Our presidential candidates have focused much needed attention on the dramatically increased cost of college and President Obama has proposed adding $60 billion to the U.S. federal budget to make community college free for low-income students. Clearly, the affordability of higher education has become a critical issue for America’s economy because young people must be able to prepare for meaningful and financially rewarding careers. This crisis affects us all in the form of slowed economic growth, societal instability and increased taxpayer burdens for social welfare programs.

Young people entering the workforce with only a high school diploma (or less) likely will spend their lives stuck in low-wage jobs. But after attaining at least a two-year college degree, their opportunities for middle-income employment and a middle-class lifestyle increase dramatically. More graduates with higher skills and higher-wage jobs will close America’s skills gap, energize our global competitiveness and support our social infrastructure with their tax dollars.

Unfortunately, skyrocketing college tuition, ballooning student loan interest rates and the decreasing availability of federal grants have hit middle- and low-income students hard. Middle-income students increasingly find themselves saddled with life-altering loan debt that delays or destroys their chances to buy homes or have families. And students from low-income households who are affected by grant and loan program reductions may have no chance to attend college at all.

As grim as the financial picture can be, it’s actually college readiness – not affordability – that’s even more important to the national interest. Lowered student loan interest rates and expanded work study and Pell Grant availability will help students pay for college. But if our investment fails to prepare students for college-level work, college degree completion and workforce viability, such unproductive programs will only generate a backlash against efforts to make higher education more affordable.

Let’s look at the facts. Toward the end of the 20th Century, educators were pressured to increase high school completion rates. But high school completion is not the same as college preparation – especially for young people from low-income households. Between 1970 and 2014, the college degree completion rate of 24-year olds from low-income families rose from a paltry six percent to only nine percent. And when low-income students pay college tuition and then drop out, those who can least afford it walk away degree-less and in debt.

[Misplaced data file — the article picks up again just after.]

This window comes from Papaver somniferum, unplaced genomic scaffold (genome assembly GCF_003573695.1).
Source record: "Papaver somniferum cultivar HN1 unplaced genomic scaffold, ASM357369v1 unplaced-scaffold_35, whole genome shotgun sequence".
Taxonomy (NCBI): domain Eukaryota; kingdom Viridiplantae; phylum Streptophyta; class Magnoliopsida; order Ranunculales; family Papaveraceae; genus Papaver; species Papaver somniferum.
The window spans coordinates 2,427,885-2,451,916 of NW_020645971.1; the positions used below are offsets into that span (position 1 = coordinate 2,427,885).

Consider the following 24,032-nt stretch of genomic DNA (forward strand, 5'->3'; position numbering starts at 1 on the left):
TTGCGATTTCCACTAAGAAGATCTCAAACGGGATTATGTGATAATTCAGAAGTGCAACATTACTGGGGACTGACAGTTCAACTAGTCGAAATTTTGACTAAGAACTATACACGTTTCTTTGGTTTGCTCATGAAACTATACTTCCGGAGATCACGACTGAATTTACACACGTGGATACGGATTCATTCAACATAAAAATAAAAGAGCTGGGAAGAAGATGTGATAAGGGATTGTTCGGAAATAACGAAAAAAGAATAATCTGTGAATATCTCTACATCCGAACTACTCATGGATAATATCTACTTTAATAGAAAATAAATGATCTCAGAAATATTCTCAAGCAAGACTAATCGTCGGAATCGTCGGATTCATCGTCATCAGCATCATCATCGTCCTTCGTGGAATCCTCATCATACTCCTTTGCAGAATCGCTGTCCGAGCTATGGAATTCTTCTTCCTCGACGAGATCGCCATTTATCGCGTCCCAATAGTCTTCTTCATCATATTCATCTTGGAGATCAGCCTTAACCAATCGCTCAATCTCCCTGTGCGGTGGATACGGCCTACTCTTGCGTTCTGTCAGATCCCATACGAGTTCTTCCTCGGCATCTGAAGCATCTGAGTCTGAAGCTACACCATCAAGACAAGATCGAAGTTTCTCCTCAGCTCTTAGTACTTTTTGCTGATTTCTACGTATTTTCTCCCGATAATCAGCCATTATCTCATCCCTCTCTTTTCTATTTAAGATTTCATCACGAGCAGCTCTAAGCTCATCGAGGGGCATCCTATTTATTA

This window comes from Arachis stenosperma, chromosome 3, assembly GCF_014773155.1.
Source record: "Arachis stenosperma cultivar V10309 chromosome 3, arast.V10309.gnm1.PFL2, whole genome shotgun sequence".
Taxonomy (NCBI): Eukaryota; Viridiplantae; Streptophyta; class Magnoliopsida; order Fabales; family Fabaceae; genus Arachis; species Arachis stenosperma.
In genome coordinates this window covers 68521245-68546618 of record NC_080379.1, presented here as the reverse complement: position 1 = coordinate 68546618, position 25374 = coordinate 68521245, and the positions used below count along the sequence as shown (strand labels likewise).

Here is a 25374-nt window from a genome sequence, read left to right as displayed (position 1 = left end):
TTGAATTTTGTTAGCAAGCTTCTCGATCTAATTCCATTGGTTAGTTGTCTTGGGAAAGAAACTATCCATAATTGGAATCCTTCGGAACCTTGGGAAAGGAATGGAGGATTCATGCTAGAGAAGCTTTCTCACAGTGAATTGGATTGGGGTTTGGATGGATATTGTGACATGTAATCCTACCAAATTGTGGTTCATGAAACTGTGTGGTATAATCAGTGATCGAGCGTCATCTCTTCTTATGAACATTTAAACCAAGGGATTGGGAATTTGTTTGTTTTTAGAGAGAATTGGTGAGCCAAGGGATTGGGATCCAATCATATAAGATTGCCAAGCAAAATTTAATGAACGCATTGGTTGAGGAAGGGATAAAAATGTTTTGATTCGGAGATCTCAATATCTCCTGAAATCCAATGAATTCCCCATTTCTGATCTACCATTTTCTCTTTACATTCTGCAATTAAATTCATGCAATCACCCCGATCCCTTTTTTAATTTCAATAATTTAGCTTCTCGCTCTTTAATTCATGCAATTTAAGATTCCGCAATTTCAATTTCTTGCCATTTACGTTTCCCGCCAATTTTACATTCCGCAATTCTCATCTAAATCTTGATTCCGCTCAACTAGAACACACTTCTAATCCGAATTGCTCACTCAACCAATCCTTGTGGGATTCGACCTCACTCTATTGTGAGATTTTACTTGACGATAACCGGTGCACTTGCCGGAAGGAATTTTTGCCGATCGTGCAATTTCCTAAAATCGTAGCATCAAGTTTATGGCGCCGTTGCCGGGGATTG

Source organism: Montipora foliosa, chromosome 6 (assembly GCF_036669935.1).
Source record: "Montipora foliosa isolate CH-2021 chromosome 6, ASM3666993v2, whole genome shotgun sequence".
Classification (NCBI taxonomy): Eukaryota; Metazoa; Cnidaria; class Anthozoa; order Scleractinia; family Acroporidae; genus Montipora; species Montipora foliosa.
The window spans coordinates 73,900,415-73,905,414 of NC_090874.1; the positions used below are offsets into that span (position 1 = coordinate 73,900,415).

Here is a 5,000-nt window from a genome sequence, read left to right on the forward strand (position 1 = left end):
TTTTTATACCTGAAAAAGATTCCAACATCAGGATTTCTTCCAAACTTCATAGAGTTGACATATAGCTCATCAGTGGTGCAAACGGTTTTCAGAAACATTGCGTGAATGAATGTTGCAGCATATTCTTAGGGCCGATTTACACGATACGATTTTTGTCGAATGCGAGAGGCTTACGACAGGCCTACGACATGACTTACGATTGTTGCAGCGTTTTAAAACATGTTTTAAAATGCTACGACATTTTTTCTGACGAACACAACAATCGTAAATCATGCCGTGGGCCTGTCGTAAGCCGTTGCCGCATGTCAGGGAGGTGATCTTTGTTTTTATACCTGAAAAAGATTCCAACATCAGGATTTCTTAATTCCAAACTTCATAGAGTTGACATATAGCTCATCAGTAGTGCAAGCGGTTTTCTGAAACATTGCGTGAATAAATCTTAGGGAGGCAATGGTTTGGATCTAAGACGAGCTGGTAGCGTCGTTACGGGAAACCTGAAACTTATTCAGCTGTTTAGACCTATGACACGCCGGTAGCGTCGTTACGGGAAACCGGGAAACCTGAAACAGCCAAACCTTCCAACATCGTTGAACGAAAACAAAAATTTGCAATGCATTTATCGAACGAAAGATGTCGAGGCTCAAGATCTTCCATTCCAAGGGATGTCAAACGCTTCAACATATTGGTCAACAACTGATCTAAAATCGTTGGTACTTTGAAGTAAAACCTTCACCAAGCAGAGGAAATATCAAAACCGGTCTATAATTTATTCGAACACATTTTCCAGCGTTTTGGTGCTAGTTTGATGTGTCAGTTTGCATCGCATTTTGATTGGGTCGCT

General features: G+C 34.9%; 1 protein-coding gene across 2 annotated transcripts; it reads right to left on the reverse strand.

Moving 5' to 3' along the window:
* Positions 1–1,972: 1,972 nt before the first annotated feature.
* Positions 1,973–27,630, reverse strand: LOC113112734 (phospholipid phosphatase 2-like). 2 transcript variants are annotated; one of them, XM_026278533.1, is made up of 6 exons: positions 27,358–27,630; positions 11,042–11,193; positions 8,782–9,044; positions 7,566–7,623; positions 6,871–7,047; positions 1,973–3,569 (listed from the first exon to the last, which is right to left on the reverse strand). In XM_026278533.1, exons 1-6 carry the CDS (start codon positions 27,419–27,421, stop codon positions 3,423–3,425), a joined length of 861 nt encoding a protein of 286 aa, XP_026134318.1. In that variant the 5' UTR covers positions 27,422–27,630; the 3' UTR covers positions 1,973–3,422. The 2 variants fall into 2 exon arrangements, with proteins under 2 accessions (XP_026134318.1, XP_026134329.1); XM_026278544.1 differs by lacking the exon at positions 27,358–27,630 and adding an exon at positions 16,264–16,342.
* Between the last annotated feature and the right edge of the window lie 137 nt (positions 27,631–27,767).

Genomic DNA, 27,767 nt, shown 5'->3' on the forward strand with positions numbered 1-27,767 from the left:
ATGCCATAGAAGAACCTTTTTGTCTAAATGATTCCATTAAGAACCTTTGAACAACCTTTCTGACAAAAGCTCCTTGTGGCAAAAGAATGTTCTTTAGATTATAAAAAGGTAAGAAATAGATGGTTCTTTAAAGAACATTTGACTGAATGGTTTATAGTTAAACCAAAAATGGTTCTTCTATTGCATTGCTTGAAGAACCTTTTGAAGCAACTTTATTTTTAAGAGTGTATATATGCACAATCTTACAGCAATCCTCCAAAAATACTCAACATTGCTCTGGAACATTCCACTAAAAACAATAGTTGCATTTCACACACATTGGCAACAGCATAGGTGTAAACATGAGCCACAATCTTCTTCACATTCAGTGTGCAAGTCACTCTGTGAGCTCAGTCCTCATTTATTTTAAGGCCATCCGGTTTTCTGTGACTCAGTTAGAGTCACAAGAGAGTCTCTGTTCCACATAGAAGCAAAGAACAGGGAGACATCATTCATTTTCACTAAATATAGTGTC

But by marrying college affordability with college and career readiness through public-private partnerships, we can blaze pathways to success for our young people. The P-TECH network of schools is already making meaningful progress toward this goal after only five years. With 60 locations across six states open by this fall, the innovative grades 9 to 14 program provides graduates with a high school diploma, a no-cost associate degree in technology, mentoring, workplace learning, paid internships and first-in-line consideration for available jobs with partnering companies. The first group of graduates in Brooklyn finished its “six-year” program 18 to 24 months ahead of schedule, and achieved a 100 percent success rate for skilled, high-wage employment and college scholarships.

Like all schools in the network, Brooklyn P-TECH is an open-admissions (no testing) public school. And like most schools in the network, the first P-TECH serves a predominantly low-income, non-white population. With help from dedicated faculty, industry mentors and paid internships, these young people are highly engaged and seizing opportunities for success.

After visiting P-TECH, Obama set aside funding for similar programs around the country. But these funds, along with the more than $1 billion allocated for Career and Technical Education (CTE) under the Carl D. Perkins Act, must be used intelligently if we are to turn things around. Following the P-TECH example, CTE must be linked to jobs in growth industries and the latest Labor Department data to ensure that we spend our academic and career training dollars wisely. CTE programs must connect high school to college, engage industry, integrate experiential learning and help graduates emerge career ready.

High college costs and staggering student loan debt are critical challenges for our society. But the story behind the headlines is even more important. Preparing students to succeed in college and complete their degrees is our national responsibility. Through partnerships between educators and employers that focus on academic rigor and economic relevance, we can strengthen America’s economy while giving our young people the opportunities they deserve.

Litow is IBM’s vice president of Corporate Citizenship & Corporate Affairs, and an architect of the IBM P-TECH program. He is a former deputy chancellor of the New York City Public Schools.